As a kid I was a religion doer: I did good deeds, gave up chocolate and gossiping for Lent, prayed my rote prayers each night, did penance in the confessional once a month, sat in the pew at 4:30 Mass every Saturday night. This was comfortable for me. I am a first-born Type A raised by a sergeant major father. To say I am a rule follower is nothing short of an understatement.
So when I read a question like this from the early followers of Jesus, I can relate:
“What must we do to do the works God requires?” (John 6:28)
That’s me: “Hand over my to-do list, Jesus. Let me get to work.”
Of course, Jesus’ response to that question turns the notion of a rule-following faith right on its head:
“The work of God is this: to believe in the one he has sent.” (John 6:29)
Sounds simple, right? Believe in Jesus. End of story.
Except it’s not…at least not for me. I know plenty of people who believe without any doubt, I do. My mom, for one. She has a deeper, truer faith than anyone I know. How she birthed the quintessential questioner I’ll never know.
When I read the people’s response to Jesus’ answer to their question, I stop short:
“What miraculous signs then will you give that we may see it and believe you? What will you do? Our forefathers ate the manna in the desert; as it is written: ‘He gave them bread from Heaven to eat.’”
That’s me, looking for the manna raining down from heaven, looking for the big sign, the absolute proof that God exists, imploring God, “Where’s my miraculous sign?”
The thing is, though, I get the signs all the time – I simply need to open my eyes to spot them. Take yesterday, for example. As temperatures soared in Lincoln we got to work in the garden, bagging decaying oak leaves, turning over black soil, raking half-eaten acorns. As I crouched in the warm dirt, gathering moldered leaves with green garden gloves, I prayed for my friend Bonnie.
I’ve never met Bonnie in person. She lives in Alabama – I know her as “Bonnie in ‘Bama,” because that’s how she signs her emails. I’m not even sure how we first got in touch, but regardless, I’ve come to know and love Bonnie over the last few months. Bonnie lost her husband, Barry, and I pray for her every day as she navigates the long road of grief.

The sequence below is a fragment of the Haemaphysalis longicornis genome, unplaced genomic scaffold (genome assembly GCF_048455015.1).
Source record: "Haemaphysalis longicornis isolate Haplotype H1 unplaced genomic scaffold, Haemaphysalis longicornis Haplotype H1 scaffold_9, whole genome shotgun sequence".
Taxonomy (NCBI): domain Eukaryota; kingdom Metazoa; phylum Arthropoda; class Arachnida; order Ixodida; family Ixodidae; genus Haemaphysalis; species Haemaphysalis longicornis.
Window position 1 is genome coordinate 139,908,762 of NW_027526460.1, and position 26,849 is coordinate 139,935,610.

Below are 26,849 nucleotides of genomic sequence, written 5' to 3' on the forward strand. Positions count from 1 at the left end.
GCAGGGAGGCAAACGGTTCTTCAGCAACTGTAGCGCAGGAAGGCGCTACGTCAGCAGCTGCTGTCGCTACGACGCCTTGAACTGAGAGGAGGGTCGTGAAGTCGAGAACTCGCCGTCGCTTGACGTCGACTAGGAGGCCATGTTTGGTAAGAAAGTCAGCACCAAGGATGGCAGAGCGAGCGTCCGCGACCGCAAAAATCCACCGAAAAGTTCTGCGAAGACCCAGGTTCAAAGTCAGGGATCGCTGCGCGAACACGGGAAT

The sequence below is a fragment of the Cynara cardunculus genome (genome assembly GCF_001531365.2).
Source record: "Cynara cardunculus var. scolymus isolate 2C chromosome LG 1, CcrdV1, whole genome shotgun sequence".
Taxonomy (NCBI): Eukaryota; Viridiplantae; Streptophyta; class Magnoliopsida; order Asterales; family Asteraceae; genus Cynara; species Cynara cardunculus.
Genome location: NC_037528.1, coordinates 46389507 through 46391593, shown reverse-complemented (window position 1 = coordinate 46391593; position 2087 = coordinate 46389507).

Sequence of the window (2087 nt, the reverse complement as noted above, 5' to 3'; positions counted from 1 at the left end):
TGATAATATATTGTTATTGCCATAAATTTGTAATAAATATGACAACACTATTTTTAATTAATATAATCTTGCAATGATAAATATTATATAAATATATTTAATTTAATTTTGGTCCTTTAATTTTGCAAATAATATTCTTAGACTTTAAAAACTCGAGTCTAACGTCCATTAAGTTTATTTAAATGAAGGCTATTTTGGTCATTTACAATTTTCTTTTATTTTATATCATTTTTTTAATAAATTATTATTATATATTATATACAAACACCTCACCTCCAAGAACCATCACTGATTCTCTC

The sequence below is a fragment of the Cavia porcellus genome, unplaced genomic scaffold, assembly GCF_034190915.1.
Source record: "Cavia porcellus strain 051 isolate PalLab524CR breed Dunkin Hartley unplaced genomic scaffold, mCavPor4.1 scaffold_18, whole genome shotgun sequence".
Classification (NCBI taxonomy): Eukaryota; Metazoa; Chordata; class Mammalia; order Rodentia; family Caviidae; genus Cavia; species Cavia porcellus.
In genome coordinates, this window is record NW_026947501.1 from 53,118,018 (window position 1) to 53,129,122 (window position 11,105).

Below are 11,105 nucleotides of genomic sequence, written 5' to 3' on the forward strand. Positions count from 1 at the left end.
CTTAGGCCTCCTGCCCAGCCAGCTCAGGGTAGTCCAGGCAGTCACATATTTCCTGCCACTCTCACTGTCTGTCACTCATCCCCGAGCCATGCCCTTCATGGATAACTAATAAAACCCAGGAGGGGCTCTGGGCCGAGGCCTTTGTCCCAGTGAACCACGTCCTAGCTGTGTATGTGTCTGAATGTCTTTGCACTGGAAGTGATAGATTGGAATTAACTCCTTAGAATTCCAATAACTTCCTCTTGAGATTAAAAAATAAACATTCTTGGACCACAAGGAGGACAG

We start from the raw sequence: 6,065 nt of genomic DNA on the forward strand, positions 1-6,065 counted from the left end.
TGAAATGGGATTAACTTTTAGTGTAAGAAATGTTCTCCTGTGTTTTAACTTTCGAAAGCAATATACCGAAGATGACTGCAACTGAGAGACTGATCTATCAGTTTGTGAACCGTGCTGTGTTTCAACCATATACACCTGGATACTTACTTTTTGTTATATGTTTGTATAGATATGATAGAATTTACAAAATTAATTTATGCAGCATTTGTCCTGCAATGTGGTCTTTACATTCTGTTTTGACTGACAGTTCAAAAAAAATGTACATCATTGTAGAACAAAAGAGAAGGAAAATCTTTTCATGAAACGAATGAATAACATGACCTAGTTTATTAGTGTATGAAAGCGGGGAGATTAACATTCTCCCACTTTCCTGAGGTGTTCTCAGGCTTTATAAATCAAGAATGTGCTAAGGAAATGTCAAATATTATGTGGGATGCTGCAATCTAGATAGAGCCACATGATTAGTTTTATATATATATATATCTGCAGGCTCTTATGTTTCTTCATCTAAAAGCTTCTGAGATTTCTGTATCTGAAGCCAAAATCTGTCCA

So here’s the miracle: that on an early spring Saturday as I clean my garden, I pray for a woman I’ve never even met. Frankly, my praying for a stranger even as little as five years ago was about as likely as my winning the Indianapolis 500. Five years ago I didn’t pray. Ever. Five years ago I seriously doubted that God existed. Today, I pray every day – for myself, for my family and friends, for acquaintances I’ve met online and for Bonnie in ‘Bama.
And that is a God-given miracle.
“I tell you the truth: it is not Moses who has given you the bread from heaven, but it is my Father who gives you the true bread from heaven. For the bread of God is he who comes down from heaven, and gives life to the world.” (John 6:32-33)
Welcome to the Hear It on Sunday, Use It on Monday community. If you are here for the first time, feel free to click here for details and instructions on how to link up. Or, if you’re easy-breezy, copy the code for the “Hear It, Use It” button in the sidebar to the right, and simply paste it into your post.
And remember, you don’t need to write exactly about Sunday’s reading or sermon; you can simply write about a verse or even a hymn that you’ve been pondering anytime recently. Also, you can come by anytime during the week to link up — it stays open until Friday.